Monday, January 27, 2014

The Test Drive (Spinning Profile & Playlist)

Working at a "Big Box" gym like LA Fitness, with a wildly diverse participant population, ranging from 19 - 70 years in age, with those that haven't worked out since gym class sometime in the 1970's to those that make me wish I was in that good of shape, it's really difficult to put in place a periodization schedule.  But they hung tough, especially since many of them had never done an EEZ ride.  I'll continue them more frequently as part of my normal rotation going into the new year, but...

"Life is what happens to you while you’re busy making other plans."


So my plan for the entire month of January was to do nothing but foundation building (Endurance and Strength) profiles.  But like John Lennon sang in "Beautiful Boy",

Circumstances in scheduling has prompted me to interrupt my regularly scheduled program a week ahead of time.  I won't go into many of the details of why I'm jumping my schedule, but suffice it to say that I think the Interval Energy Zone ride is the easiest to lead a class to and it lets you put in the widest variety of movements.  (Note:  New instructors - this energy zone is going to be your safe haven profile, but be careful not to exclusively use this format.)

So why would I say Interval is the easiest?
It certainly not the easiest on the body. Interval rides don't have to have much of a plan. You don't need to follow a terrain profile (if you're inclined to do that).  You can literally change positions, cadence, and "terrain" with each song, and most participants will leave the class in drenched in sweat swearing you're the best instructor ever as long as your music doesn't suck.

This lack of planning of profile is NOT how I approach Interval profiles, but many do and that's okay (I guess).  For me, since I like relating the ride to the real world I always think about terrain transitions and such.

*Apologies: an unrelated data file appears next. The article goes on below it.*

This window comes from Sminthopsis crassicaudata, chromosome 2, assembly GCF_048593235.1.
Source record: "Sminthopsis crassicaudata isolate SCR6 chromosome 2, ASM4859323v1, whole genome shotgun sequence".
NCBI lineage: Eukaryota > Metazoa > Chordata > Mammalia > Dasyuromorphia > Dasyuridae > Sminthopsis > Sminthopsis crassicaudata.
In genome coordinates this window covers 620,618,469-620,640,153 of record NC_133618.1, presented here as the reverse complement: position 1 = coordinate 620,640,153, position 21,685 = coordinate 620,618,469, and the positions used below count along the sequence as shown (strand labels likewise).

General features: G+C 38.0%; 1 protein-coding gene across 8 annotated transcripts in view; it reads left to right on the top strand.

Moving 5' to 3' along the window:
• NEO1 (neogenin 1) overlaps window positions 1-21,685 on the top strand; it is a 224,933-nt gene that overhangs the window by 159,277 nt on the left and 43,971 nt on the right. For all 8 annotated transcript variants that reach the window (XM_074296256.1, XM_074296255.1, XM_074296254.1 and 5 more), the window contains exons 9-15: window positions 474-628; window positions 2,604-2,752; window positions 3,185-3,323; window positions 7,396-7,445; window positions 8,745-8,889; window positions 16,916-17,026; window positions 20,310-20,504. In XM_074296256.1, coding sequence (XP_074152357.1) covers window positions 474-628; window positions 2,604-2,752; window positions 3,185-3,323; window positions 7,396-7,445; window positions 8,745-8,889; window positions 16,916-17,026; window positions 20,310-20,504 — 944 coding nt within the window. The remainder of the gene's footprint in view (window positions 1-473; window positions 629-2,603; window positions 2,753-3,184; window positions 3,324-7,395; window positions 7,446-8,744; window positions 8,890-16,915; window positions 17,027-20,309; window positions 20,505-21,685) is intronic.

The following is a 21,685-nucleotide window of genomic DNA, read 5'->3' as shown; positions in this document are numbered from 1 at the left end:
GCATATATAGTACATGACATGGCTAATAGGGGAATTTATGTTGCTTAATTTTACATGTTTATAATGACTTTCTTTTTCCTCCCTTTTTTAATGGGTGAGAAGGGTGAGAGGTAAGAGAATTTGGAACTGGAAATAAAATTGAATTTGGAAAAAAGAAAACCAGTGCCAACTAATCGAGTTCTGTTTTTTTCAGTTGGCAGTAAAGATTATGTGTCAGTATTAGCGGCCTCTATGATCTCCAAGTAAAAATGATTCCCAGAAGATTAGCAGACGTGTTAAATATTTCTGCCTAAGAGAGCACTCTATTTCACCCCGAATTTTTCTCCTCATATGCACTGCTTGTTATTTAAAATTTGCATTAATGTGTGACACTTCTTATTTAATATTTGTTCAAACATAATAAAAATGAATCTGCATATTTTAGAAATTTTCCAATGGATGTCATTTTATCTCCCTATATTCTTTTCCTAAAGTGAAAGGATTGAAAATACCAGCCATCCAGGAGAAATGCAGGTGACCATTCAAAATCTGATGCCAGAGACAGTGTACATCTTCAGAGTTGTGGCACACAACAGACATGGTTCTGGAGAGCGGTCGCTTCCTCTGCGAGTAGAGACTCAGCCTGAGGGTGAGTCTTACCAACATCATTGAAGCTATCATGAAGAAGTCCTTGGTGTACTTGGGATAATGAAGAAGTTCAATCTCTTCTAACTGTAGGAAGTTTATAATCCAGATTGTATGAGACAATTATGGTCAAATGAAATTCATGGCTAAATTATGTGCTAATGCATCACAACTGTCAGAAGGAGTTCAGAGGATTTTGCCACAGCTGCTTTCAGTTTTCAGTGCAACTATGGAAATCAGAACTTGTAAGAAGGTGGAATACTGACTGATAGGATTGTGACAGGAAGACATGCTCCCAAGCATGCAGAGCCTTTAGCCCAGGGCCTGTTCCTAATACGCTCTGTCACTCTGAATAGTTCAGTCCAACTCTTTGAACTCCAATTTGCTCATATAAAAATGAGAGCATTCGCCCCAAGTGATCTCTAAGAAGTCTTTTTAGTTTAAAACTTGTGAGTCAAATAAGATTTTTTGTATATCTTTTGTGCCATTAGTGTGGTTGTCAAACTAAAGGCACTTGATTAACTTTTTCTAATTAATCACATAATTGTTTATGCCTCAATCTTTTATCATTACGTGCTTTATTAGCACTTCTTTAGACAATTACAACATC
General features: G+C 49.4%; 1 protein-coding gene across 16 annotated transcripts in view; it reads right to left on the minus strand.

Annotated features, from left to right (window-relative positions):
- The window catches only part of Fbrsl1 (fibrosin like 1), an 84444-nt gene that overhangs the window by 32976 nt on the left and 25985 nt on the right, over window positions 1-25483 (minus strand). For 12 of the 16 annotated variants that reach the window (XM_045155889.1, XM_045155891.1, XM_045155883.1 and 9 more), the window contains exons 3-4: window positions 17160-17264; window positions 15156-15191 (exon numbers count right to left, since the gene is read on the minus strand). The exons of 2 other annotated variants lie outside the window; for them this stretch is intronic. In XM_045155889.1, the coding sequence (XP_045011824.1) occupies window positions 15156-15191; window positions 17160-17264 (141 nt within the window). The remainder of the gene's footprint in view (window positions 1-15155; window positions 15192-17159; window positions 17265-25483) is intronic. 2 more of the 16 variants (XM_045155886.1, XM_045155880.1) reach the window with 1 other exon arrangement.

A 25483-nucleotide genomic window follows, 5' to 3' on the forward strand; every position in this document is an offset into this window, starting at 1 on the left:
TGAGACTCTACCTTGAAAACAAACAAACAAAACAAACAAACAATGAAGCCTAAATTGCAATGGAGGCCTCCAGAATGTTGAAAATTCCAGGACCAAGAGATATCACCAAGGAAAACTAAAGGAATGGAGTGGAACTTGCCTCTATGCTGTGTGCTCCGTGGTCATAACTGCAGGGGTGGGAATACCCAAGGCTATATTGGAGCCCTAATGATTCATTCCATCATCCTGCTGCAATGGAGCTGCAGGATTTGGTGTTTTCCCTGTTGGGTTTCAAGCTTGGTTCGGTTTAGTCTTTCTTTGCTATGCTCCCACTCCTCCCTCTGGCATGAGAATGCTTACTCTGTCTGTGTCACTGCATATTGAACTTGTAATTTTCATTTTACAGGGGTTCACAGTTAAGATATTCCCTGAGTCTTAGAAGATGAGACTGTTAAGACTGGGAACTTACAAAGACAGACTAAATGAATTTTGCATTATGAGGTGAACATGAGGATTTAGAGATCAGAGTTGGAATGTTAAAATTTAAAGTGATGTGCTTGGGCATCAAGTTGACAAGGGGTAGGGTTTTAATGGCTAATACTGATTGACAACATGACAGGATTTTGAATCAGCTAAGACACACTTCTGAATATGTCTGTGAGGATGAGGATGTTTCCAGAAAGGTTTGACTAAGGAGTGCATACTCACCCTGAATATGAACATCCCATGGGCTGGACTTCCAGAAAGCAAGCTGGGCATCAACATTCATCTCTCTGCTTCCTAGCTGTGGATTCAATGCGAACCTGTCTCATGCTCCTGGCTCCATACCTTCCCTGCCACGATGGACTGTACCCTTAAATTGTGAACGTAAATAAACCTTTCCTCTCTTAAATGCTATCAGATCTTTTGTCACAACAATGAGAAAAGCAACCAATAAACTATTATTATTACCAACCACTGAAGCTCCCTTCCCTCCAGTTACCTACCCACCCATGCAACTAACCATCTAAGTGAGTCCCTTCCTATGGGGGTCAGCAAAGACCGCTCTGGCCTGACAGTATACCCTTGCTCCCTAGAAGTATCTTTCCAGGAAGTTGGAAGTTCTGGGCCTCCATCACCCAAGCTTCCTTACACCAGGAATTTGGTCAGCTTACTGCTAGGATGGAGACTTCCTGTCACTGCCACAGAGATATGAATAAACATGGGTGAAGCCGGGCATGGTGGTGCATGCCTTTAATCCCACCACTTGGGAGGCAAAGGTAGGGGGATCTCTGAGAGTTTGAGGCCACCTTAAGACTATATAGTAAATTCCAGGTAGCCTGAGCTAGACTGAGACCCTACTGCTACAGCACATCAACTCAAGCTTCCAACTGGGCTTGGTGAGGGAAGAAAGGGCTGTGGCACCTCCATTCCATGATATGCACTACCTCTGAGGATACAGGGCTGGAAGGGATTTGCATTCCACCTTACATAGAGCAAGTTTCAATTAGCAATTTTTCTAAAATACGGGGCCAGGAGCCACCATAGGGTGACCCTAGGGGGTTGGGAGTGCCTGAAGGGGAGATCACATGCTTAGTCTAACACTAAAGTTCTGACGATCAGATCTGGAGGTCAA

But today is a special circumstance.  Today I need to showcase multiple types of cues and coaching techniques so some other new instructors can gain some insight.  I can think of no better way of doing this than a HIIT ride that walks through all the positions, and my HIIT 100 profile lets me do the guided "terrain thing" right between two HIIT's.  And just to spice it up, I dropped in a Tabata since my participants are already going to be drenched, we might as well let them test drive their aerobic capacity's that we've been working on all month up until this point..

So as a refresher here let's review the min and max cadence parameters as well as a link to the
7 Deadly Sins of a Spinning Instructor:

  • 60-80 rpm 
    • Point of Reference 60 rpm is 1 complete revolution per second.
    • Used with:
      • Seated Climb
      • Standing Climb
      • Jumps on a Hill
      • Sprints on a Hill
  • 80-110 rpm
    • Some may be able to go faster than 110.  Make sure that they are not bouncing in the saddle.  Challenge those going faster thatn 110 to add more resistance to slow to this cadence.
    • Used with:
      • Seated Flats
      • Standing Flats
      • Jumps
      • Sprints
      • Tabata's (> 85 rpm)
Now about the 7 Deadly Sins of a Spinning Instructor
(these should hold true regardless of your indoor cycling certification.)

Download the complete PROFILE and Cues Here --> Interval 82

     
Note:  Not all songs were available to listen online so you'll need to look at the profile to see which songs are missing and find alternative sources like YouTube, etc...